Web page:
Ten questions posed by the virus-THE HINDU-08-04-2020
Our life after the pandemic will be defined by at least 10 questions on the prevailing organising principles of humankind.
That an ageing population is an economic burden on society has long become our common sense. Data will be harvested to debate the relative net utility of different responses to the virus. Was Kerala rational in saving the lives of a nonagenarian couple? What is the balance between economic and social goals? Second, what is national power? “We need to have more ‘germ games’ like we have war games,” Bill Gates said some years ago. is the pre-eminent military and economic superpower.
The diminishing potency of military hardware has been constantly demonstrated since 09/11, but that has not reduced the global appetite for weaponry. Strategies for expanding national power involve extracting and transferring public wealth to global corporations while the accompanying politics deludes the masses into a faux sense of power. The paradox of power is global. India is in a particularly pitiful situation.
Hindutva nationalism’s celebration of militarism has correspondingly reduced the attention on social infrastructure. Its middle class speaks about India’s dubious military prowess but an unwanted encounter with the country’s healthcare infrastructure may have disrupted their fantasy. All countries have tried to enforce border controls to stop the virus, which ironically also demonstrated their futility. Global cooperation and multinational governance can be jettisoned only at the world’s peril as we know now.
A more serious threat to humanity, climate change, has always appeared distant, but this one is urgent. Hence, the question is not whether we have more or less globalisation but about its character. The 9/11 security horror, followed by the 2008 economic crisis, had ushered in the steady comeback of the state. This pandemic could ascribe divine powers to the state.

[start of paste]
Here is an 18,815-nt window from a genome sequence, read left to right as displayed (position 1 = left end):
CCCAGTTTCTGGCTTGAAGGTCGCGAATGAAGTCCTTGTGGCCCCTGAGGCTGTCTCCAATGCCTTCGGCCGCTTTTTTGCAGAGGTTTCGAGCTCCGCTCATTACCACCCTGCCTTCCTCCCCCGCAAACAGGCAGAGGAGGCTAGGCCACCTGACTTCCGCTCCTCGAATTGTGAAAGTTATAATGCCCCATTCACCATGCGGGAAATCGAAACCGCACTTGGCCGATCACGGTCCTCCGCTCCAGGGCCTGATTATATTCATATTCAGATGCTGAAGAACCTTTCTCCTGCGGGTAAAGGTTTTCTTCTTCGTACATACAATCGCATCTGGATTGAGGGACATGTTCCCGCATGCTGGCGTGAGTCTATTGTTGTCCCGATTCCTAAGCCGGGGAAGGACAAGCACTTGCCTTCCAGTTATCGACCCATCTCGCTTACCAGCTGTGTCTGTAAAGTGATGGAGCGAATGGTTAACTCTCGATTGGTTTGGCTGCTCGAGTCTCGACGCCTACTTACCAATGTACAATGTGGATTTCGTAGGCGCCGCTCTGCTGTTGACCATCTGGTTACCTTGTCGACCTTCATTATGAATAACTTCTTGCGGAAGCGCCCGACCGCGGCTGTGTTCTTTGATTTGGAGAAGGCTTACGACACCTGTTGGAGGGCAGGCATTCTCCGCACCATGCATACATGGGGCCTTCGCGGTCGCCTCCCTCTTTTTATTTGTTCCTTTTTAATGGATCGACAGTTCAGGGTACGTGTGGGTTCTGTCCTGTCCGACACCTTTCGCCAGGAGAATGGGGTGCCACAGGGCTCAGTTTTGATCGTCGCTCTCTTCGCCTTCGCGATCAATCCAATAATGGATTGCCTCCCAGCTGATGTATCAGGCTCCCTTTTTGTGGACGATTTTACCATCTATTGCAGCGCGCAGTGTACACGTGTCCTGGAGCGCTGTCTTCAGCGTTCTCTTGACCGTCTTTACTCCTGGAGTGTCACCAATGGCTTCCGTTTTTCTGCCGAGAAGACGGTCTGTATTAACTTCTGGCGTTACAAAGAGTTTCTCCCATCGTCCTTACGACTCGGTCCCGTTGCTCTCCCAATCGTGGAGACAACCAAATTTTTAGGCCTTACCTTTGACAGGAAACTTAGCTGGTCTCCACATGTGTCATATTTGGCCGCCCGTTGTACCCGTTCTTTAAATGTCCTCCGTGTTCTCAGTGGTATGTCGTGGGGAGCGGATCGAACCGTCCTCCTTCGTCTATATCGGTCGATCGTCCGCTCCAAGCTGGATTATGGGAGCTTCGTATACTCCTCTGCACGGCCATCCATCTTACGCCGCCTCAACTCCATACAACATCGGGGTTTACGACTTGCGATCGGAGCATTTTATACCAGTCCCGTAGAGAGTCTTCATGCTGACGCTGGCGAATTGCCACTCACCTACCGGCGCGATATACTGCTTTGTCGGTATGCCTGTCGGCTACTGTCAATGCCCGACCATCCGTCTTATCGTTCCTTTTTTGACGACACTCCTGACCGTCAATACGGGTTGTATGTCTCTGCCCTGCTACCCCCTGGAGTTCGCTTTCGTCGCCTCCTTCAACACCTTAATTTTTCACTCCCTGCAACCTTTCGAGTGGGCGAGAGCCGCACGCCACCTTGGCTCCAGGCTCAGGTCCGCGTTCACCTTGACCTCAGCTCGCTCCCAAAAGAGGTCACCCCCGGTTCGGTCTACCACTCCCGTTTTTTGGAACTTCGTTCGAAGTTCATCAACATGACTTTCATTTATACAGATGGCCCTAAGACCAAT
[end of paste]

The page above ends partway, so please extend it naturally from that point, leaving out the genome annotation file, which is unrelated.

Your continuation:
India, which has deployed a hybrid of democratic and authoritarian measures, remains an open test case. Sixth, what will happen to the neoliberal wisdom that unbridled competition of all against all improves efficiency and brings progress? “This is not the way to do it. Chinese President Xi Jinping, in his speech at the 19th Communist Party Congress in 2017, and Prime Minister Narendra Modi, in his speech to capitalist moguls in Davos in 2018, outlined alternatives to liberal orthodoxies. Collectivisation has a new life.
Populists have shown remarkable resilience in the face of crises, not necessarily by resolving them, but usually by blaming other countries, communities and political opponents. Eighth, the inhuman exploitation of labour under globalisation, labelled ‘efficiency’ and ‘competitiveness’, has been concealed by the glitz of globalisation and consumerist seduction.
At the end of 2019, when the virus was just about launching its global tour, some were travelling for no better reason than keeping their frequent flier status. ’s Committee on Climate Change had called for “a ban on air miles and frequent flier loyalty schemes that incentivize excessive flying.
Idea of community:
The tenth is how our idea of community and boundaries has changed. The COVID-19 crisis has let loose contradictory forces. On the one hand everyone is confined within the tiniest spaces, but on the other, the crisis has also urged us to community action.